Unlawful Discrimination in Employment, Public Accommodations and Real Property Transactions

ORS 659A.370
Employer prohibited from entering into agreements that prevent employee from discussing certain unlawful conduct

  • exceptions
  • remedies


(1)

Except as provided in subsections (2) or (4) of this section, it is an unlawful employment practice for an employer to enter into an agreement with an employee or prospective employee, as a condition of employment, continued employment, promotion, compensation or the receipt of benefits, that contains a nondisclosure provision, a nondisparagement provision or any other provision that has the purpose or effect of preventing the employee from disclosing or discussing conduct:

(a)

(A) That constitutes discrimination prohibited by ORS 659A.030 (Discrimination because of race, color, religion, sex, sexual orientation, national origin, marital status, age or expunged juvenile record prohibited), including conduct that constitutes sexual assault; or

(B)

That constitutes discrimination prohibited by ORS 659A.082 (Discrimination against person for service in uniformed service prohibited) or 659A.112 (Employment discrimination); and

(b)

(A) That occurred between employees or between an employer and an employee in the workplace or at a work-related event that is off the employment premises and coordinated by or through the employer; or

(B)

That occurred between an employer and an employee off the employment premises.

(2)

An employer may enter into a settlement, separation or severance agreement that includes one or more of the following provisions only when an employee claiming to be aggrieved by conduct described under subsection (1) of this section requests to enter into the agreement:

(a)

A provision described in subsection (1) of this section;

(b)

A provision that prevents the disclosure of factual information relating to a claim of discrimination or conduct that constitutes sexual assault; or

(c)

A no-rehire provision that prohibits the employee from seeking reemployment with the employer as a term or condition of the agreement.

(3)

(a) An agreement entered into under subsection (2) of this section must provide that the employee has at least seven days after executing the agreement to revoke the agreement.

(b)

The agreement may not become effective until after the revocation period has expired.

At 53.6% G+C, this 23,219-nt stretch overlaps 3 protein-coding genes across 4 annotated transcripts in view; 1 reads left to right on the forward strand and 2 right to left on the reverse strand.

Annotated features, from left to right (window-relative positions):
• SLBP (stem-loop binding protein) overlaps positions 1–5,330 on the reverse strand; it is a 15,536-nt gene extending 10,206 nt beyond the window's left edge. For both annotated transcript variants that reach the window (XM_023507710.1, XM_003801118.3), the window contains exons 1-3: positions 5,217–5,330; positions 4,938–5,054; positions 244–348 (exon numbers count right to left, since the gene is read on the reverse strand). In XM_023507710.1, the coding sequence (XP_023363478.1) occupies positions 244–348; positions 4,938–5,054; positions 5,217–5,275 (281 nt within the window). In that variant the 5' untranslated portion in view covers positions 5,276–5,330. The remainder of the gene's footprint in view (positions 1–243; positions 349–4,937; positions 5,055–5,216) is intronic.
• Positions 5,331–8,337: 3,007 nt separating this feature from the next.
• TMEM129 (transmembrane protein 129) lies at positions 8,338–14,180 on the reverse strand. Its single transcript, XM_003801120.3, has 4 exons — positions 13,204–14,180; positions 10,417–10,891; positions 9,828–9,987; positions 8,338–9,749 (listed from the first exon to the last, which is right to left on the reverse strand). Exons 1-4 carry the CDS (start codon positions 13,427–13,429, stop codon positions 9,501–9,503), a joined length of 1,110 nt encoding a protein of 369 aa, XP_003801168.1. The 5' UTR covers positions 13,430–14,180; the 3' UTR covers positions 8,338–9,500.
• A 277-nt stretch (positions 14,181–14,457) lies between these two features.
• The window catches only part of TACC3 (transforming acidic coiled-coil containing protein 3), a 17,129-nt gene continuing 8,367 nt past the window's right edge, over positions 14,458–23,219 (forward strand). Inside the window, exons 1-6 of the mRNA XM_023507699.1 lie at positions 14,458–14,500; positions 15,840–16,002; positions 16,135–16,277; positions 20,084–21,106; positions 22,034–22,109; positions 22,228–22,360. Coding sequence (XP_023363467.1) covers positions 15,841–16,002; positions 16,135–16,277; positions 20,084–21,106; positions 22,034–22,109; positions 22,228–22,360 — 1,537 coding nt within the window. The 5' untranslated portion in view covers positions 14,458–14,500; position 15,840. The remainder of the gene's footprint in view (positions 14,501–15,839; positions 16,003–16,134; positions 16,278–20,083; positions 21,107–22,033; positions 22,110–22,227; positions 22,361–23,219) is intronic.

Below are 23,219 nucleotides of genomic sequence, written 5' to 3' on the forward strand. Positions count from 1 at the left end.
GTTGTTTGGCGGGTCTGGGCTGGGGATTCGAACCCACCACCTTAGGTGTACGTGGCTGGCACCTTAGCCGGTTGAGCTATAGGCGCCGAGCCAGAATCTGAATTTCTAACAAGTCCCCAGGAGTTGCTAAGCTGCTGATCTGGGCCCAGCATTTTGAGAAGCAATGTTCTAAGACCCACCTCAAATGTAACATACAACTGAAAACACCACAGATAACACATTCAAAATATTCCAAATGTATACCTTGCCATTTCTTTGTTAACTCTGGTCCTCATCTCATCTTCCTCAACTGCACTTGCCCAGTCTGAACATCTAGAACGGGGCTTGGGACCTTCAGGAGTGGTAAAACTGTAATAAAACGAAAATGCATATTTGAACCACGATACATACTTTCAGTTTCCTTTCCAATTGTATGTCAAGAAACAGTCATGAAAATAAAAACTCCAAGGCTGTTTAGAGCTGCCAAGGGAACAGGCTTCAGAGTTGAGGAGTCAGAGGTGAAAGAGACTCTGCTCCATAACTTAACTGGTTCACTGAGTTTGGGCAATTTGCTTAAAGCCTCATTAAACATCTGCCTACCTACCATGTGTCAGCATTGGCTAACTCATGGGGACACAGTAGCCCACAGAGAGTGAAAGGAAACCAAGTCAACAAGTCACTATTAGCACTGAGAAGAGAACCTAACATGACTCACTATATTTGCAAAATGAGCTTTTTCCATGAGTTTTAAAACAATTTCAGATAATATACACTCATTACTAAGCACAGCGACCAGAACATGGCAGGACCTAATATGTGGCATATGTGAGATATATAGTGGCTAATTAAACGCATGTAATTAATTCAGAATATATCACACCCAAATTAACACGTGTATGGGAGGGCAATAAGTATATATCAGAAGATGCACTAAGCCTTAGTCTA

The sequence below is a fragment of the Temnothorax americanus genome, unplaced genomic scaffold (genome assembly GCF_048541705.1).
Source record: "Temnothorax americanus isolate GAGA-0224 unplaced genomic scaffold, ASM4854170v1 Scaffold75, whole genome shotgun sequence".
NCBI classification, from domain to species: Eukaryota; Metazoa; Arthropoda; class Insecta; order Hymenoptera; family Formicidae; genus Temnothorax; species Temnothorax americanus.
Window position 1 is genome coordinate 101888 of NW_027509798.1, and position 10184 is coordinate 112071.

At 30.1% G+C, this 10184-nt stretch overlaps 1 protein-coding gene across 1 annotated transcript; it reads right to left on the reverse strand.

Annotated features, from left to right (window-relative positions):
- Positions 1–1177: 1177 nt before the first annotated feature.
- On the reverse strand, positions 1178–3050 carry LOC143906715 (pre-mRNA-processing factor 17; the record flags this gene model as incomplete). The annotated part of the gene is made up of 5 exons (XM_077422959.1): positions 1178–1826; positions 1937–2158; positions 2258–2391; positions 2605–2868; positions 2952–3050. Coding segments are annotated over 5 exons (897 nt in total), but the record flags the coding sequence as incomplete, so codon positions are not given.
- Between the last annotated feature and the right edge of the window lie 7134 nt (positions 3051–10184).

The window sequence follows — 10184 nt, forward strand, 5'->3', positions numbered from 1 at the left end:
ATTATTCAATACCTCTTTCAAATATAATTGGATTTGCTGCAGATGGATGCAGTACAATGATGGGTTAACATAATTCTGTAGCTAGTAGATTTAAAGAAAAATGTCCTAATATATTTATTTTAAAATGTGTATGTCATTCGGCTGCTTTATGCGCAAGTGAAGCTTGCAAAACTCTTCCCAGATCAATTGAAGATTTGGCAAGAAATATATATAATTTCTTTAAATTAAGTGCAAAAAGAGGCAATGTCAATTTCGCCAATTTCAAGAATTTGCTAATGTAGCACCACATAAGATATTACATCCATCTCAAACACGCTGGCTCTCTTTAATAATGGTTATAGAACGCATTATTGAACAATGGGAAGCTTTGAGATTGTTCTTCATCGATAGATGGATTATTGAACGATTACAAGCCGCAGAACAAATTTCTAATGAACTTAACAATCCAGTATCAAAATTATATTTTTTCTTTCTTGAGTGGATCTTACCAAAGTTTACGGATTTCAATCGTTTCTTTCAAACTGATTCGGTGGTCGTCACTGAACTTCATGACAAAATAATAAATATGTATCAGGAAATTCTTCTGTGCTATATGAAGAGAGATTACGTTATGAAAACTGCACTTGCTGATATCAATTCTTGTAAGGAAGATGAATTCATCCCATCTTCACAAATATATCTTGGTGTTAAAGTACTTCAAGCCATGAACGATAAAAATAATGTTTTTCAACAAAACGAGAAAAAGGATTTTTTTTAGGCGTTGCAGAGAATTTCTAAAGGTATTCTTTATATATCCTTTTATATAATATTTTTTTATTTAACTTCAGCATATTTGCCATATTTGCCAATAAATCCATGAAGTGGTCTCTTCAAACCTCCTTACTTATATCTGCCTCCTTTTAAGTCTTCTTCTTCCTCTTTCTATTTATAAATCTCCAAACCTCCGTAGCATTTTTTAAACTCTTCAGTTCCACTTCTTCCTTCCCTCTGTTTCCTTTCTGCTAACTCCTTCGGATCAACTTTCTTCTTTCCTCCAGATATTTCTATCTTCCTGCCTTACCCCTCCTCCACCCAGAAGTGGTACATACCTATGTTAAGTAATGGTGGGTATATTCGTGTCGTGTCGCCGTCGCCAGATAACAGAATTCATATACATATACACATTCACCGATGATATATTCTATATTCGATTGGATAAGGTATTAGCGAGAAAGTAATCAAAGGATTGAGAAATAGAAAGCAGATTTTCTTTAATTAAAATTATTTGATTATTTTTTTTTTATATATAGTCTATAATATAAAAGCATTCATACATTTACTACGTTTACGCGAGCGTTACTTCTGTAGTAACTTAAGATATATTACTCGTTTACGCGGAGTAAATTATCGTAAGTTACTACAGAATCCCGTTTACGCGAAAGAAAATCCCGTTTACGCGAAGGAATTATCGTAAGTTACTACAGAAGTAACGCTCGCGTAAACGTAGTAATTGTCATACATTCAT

(4)

If an employer makes a good faith determination that an employee has engaged in conduct prohibited by ORS 659A.030 (Discrimination because of race, color, religion, sex, sexual orientation, national origin, marital status, age or expunged juvenile record prohibited), including sexual assault, conduct prohibited by ORS 659A.082 (Discrimination against person for service in uniformed service prohibited) or 659A.112 (Employment discrimination) or conduct prohibited by this section, the employer may enter into a settlement, separation or severance agreement that includes one or more of the following provisions:

(a)

A provision described in subsection (1) of this section;

(b)

A provision that prevents the disclosure of factual information that relates to a claim of discrimination or conduct that conduct that constitutes sexual assault; or

(c)

A no-rehire provision that prohibits the employee from seeking reemployment with the employer as a term or condition of the agreement.

(5)

An employee may file a complaint under ORS 659A.820 (Complaints) for violations of this section and may bring a civil action under ORS 659A.885 (Civil action) and recover relief as provided by ORS 659A.885 (Civil action) (1) to (3).

(6)

This section does not apply to an employee who is tasked by law to receive confidential or privileged reports of discrimination, sexual assault or harassment.

(7)

As used in this section, “sexual assault” means unwanted conduct of a sexual nature that is inflicted upon a person or compelled through the use of physical force, manipulation, threat or intimidation. [2019 c.343 §2]
Note: 659A.370 (Employer prohibited from entering into agreements that prevent employee from discussing certain unlawful conduct) becomes operative October 1, 2020. See section 11, chapter 343, Oregon Laws 2019.
§§ 659A.250 to 659A.262

(formerly 659.280 to 659.290)

Law Review Citations

26 WLR 394-395 (1990)

§§ 659A.150 to 659A.186

Notes of Decisions

Termination of employment in retaliation for invoking Oregon Family Leave Act rights constitutes wrongful discharge in violation of public policy. Yeager v. Providence Health System Oregon, 195 Or App 134, 96 P3d 862 (2004), Sup Ct review denied


Source

Last accessed
Jun. 26, 2021